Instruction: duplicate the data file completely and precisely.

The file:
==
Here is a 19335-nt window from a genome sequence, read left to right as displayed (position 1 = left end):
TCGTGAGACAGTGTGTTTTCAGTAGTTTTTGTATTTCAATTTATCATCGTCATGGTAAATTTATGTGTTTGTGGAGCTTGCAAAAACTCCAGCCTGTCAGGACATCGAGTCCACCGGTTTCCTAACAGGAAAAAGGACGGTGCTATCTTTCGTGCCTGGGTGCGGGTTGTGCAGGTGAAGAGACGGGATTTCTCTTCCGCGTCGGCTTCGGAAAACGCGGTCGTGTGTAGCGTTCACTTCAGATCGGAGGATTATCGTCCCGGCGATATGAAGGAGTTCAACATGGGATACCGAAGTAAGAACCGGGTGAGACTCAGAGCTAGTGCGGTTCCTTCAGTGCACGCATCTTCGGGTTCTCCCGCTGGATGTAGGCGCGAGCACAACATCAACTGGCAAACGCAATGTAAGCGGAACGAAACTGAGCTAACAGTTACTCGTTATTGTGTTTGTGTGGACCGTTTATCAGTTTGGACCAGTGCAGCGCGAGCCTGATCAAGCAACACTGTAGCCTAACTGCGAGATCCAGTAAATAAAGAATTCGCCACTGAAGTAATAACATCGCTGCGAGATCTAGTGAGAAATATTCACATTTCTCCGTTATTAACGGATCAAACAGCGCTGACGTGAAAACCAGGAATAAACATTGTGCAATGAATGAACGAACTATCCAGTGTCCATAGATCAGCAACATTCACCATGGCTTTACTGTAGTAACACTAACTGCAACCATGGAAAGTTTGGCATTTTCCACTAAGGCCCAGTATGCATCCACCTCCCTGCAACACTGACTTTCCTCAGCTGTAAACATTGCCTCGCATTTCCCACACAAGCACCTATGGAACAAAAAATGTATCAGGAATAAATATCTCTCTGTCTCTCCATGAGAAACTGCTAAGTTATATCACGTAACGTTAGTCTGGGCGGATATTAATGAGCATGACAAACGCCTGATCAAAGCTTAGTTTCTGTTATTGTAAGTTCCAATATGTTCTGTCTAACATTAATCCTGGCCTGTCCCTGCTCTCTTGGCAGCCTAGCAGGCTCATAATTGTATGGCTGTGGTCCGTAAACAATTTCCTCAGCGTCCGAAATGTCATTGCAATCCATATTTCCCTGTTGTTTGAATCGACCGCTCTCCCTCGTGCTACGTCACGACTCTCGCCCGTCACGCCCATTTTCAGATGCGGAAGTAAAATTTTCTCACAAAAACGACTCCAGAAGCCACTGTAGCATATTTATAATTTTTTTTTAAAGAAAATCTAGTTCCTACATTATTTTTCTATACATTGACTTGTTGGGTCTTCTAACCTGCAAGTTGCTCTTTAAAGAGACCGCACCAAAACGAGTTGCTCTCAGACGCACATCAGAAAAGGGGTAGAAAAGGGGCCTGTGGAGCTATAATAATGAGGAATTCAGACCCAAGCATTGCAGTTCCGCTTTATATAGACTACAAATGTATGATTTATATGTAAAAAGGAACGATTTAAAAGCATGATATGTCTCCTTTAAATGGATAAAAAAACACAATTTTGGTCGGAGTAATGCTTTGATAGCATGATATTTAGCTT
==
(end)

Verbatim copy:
Here is a 19335-nt window from a genome sequence, read left to right as displayed (position 1 = left end):
TCGTGAGACAGTGTGTTTTCAGTAGTTTTTGTATTTCAATTTATCATCGTCATGGTAAATTTATGTGTTTGTGGAGCTTGCAAAAACTCCAGCCTGTCAGGACATCGAGTCCACCGGTTTCCTAACAGGAAAAAGGACGGTGCTATCTTTCGTGCCTGGGTGCGGGTTGTGCAGGTGAAGAGACGGGATTTCTCTTCCGCGTCGGCTTCGGAAAACGCGGTCGTGTGTAGCGTTCACTTCAGATCGGAGGATTATCGTCCCGGCGATATGAAGGAGTTCAACATGGGATACCGAAGTAAGAACCGGGTGAGACTCAGAGCTAGTGCGGTTCCTTCAGTGCACGCATCTTCGGGTTCTCCCGCTGGATGTAGGCGCGAGCACAACATCAACTGGCAAACGCAATGTAAGCGGAACGAAACTGAGCTAACAGTTACTCGTTATTGTGTTTGTGTGGACCGTTTATCAGTTTGGACCAGTGCAGCGCGAGCCTGATCAAGCAACACTGTAGCCTAACTGCGAGATCCAGTAAATAAAGAATTCGCCACTGAAGTAATAACATCGCTGCGAGATCTAGTGAGAAATATTCACATTTCTCCGTTATTAACGGATCAAACAGCGCTGACGTGAAAACCAGGAATAAACATTGTGCAATGAATGAACGAACTATCCAGTGTCCATAGATCAGCAACATTCACCATGGCTTTACTGTAGTAACACTAACTGCAACCATGGAAAGTTTGGCATTTTCCACTAAGGCCCAGTATGCATCCACCTCCCTGCAACACTGACTTTCCTCAGCTGTAAACATTGCCTCGCATTTCCCACACAAGCACCTATGGAACAAAAAATGTATCAGGAATAAATATCTCTCTGTCTCTCCATGAGAAACTGCTAAGTTATATCACGTAACGTTAGTCTGGGCGGATATTAATGAGCATGACAAACGCCTGATCAAAGCTTAGTTTCTGTTATTGTAAGTTCCAATATGTTCTGTCTAACATTAATCCTGGCCTGTCCCTGCTCTCTTGGCAGCCTAGCAGGCTCATAATTGTATGGCTGTGGTCCGTAAACAATTTCCTCAGCGTCCGAAATGTCATTGCAATCCATATTTCCCTGTTGTTTGAATCGACCGCTCTCCCTCGTGCTACGTCACGACTCTCGCCCGTCACGCCCATTTTCAGATGCGGAAGTAAAATTTTCTCACAAAAACGACTCCAGAAGCCACTGTAGCATATTTATAATTTTTTTTTAAAGAAAATCTAGTTCCTACATTATTTTTCTATACATTGACTTGTTGGGTCTTCTAACCTGCAAGTTGCTCTTTAAAGAGACCGCACCAAAACGAGTTGCTCTCAGACGCACATCAGAAAAGGGGTAGAAAAGGGGCCTGTGGAGCTATAATAATGAGGAATTCAGACCCAAGCATTGCAGTTCCGCTTTATATAGACTACAAATGTATGATTTATATGTAAAAAGGAACGATTTAAAAGCATGATATGTCTCCTTTAAATGGATAAAAAAACACAATTTTGGTCGGAGTAATGCTTTGATAGCATGATATTTAGCTT